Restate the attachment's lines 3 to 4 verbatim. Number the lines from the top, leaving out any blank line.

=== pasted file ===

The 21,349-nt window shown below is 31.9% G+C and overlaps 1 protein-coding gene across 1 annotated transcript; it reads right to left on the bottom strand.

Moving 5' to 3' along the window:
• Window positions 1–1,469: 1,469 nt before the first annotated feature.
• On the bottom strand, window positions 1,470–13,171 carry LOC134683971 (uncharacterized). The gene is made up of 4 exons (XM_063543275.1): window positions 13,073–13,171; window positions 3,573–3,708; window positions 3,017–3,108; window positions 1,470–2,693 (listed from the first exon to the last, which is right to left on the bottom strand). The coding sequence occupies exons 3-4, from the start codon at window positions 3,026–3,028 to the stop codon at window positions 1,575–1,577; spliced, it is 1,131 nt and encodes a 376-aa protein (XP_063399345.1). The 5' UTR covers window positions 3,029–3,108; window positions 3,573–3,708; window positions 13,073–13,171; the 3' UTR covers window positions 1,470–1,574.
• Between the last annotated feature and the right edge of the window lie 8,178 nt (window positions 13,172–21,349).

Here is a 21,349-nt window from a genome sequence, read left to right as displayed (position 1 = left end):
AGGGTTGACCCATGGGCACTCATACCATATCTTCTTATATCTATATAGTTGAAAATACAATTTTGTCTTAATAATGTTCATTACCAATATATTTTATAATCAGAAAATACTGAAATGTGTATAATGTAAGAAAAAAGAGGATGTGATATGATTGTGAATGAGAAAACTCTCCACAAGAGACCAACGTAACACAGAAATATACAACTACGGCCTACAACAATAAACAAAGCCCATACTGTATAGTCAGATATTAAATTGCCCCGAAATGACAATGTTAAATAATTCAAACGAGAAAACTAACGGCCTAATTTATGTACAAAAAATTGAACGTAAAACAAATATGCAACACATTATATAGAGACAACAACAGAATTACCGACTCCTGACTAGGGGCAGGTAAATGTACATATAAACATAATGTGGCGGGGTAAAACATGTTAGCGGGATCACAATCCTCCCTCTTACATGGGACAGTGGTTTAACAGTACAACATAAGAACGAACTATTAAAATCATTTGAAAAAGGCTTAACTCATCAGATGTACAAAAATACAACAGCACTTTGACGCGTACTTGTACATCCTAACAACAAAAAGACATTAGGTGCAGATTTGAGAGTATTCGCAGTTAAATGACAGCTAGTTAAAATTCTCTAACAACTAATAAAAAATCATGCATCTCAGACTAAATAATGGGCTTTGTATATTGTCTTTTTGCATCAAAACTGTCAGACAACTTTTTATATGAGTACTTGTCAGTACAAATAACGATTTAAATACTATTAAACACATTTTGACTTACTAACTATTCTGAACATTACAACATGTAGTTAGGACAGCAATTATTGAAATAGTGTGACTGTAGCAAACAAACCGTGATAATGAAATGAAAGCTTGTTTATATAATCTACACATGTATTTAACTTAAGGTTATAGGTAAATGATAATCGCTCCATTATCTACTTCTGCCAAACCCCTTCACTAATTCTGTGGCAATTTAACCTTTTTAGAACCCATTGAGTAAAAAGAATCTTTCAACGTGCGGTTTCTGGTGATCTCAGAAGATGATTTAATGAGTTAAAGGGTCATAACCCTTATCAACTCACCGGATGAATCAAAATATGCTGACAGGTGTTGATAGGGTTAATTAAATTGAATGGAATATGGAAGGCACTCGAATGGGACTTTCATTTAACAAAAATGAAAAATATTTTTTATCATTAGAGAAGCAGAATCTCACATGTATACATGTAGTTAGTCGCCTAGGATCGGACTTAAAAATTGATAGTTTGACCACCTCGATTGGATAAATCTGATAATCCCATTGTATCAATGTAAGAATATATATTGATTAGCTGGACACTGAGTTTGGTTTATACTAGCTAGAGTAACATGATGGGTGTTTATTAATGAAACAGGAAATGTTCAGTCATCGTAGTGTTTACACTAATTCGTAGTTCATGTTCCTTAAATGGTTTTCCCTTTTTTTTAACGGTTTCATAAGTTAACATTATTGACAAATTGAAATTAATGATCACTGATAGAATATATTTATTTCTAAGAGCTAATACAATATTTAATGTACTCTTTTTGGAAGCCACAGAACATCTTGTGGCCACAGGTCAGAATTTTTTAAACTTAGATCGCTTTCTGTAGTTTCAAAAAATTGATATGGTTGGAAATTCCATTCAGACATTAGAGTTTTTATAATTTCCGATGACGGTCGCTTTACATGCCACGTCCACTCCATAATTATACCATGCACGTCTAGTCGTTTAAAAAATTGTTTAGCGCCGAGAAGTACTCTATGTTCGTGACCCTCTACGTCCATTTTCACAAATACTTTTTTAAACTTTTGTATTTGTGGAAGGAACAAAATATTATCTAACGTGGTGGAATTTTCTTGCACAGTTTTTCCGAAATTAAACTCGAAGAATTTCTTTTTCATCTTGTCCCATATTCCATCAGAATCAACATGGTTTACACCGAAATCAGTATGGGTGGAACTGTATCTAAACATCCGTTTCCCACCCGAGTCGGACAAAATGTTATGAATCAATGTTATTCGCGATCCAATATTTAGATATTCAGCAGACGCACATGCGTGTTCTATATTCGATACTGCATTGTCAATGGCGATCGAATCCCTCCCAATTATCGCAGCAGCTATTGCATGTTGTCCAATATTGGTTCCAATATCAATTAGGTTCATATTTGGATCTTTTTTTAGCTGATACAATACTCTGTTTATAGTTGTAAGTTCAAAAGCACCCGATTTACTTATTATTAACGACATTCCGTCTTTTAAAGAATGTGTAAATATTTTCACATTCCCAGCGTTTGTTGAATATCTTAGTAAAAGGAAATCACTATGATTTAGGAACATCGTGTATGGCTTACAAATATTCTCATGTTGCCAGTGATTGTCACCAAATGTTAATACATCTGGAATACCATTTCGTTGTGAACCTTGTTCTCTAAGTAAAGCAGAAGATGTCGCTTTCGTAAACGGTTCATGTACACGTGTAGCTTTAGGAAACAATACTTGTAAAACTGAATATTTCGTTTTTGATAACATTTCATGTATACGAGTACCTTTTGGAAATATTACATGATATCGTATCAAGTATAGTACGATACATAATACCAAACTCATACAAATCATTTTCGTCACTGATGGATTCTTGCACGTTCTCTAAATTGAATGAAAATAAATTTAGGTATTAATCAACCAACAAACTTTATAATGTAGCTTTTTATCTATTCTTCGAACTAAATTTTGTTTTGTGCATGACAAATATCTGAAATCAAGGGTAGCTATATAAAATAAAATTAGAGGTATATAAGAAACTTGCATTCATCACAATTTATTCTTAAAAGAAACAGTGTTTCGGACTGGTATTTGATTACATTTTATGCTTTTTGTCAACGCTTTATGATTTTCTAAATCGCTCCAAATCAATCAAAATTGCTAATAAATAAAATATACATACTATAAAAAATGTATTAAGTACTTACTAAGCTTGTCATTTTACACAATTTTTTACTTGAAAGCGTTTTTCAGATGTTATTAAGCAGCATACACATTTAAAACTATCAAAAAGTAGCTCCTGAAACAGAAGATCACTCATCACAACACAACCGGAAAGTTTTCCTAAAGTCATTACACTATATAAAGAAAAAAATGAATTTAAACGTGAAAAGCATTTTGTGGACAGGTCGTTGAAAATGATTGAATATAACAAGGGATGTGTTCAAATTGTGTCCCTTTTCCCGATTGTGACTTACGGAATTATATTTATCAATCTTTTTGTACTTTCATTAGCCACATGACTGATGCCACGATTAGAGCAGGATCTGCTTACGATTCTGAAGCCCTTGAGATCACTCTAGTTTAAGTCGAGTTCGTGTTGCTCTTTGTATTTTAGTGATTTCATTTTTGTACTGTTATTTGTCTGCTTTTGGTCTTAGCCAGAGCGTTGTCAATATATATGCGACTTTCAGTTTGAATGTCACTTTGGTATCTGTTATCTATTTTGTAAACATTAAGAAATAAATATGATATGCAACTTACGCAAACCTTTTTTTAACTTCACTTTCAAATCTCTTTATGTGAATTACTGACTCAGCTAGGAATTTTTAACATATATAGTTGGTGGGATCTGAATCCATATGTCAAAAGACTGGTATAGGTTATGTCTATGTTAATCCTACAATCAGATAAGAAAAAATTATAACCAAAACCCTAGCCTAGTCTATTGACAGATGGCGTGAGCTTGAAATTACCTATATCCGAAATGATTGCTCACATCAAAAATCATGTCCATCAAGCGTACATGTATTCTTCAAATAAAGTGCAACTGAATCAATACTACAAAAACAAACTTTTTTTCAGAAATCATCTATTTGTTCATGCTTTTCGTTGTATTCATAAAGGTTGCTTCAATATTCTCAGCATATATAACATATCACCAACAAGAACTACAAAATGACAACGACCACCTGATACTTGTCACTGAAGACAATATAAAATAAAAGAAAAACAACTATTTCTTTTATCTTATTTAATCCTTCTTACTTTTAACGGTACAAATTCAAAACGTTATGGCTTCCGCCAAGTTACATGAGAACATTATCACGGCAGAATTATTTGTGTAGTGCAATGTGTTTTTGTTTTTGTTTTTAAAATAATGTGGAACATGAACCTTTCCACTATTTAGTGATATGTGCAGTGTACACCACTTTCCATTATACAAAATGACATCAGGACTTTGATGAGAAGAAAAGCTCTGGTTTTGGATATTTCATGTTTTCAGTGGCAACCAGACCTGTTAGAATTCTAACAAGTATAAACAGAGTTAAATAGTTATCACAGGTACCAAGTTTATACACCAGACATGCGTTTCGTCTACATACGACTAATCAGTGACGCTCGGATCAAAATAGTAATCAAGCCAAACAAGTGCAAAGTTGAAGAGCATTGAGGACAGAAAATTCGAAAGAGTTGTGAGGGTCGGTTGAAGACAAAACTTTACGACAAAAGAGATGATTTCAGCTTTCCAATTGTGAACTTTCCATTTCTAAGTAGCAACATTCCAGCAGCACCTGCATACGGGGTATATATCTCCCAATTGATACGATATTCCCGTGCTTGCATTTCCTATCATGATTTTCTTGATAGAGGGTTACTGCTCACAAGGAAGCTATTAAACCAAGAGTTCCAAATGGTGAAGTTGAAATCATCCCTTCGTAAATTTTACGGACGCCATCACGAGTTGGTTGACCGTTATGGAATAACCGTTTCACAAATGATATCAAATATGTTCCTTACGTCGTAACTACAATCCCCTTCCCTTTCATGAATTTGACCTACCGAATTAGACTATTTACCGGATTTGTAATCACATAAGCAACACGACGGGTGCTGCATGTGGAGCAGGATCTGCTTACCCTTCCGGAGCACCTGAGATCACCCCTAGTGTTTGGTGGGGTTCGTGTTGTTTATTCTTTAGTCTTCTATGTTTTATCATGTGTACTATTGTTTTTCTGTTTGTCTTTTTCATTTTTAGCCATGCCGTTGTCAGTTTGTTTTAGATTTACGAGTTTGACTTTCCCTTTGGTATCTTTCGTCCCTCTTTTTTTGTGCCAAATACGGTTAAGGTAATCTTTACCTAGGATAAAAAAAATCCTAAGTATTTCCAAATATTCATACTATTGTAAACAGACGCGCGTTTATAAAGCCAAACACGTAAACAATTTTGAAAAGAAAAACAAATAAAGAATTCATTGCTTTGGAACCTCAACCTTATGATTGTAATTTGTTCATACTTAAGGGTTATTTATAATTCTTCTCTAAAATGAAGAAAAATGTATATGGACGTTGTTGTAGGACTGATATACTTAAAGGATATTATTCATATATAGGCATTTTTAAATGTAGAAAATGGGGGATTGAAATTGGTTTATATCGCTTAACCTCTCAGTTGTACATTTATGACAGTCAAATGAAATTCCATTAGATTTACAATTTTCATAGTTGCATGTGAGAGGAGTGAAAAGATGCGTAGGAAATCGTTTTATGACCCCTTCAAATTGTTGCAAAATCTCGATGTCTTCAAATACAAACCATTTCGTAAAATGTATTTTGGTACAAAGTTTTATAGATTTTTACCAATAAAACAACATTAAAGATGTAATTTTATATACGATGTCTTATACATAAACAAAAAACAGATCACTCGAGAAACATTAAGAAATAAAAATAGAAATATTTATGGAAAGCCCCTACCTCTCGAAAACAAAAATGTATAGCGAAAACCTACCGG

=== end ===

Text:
• Window positions 1–1,469: 1,469 nt before the first annotated feature.
• On the bottom strand, window positions 1,470–13,171 carry LOC134683971 (uncharacterized). The gene is made up of 4 exons (XM_063543275.1): window positions 13,073–13,171; window positions 3,573–3,708; window positions 3,017–3,108; window positions 1,470–2,693 (listed from the first exon to the last, which is right to left on the bottom strand). The coding sequence occupies exons 3-4, from the start codon at window positions 3,026–3,028 to the stop codon at window positions 1,575–1,577; spliced, it is 1,131 nt and encodes a 376-aa protein (XP_063399345.1). The 5' UTR covers window positions 3,029–3,108; window positions 3,573–3,708; window positions 13,073–13,171; the 3' UTR covers window positions 1,470–1,574.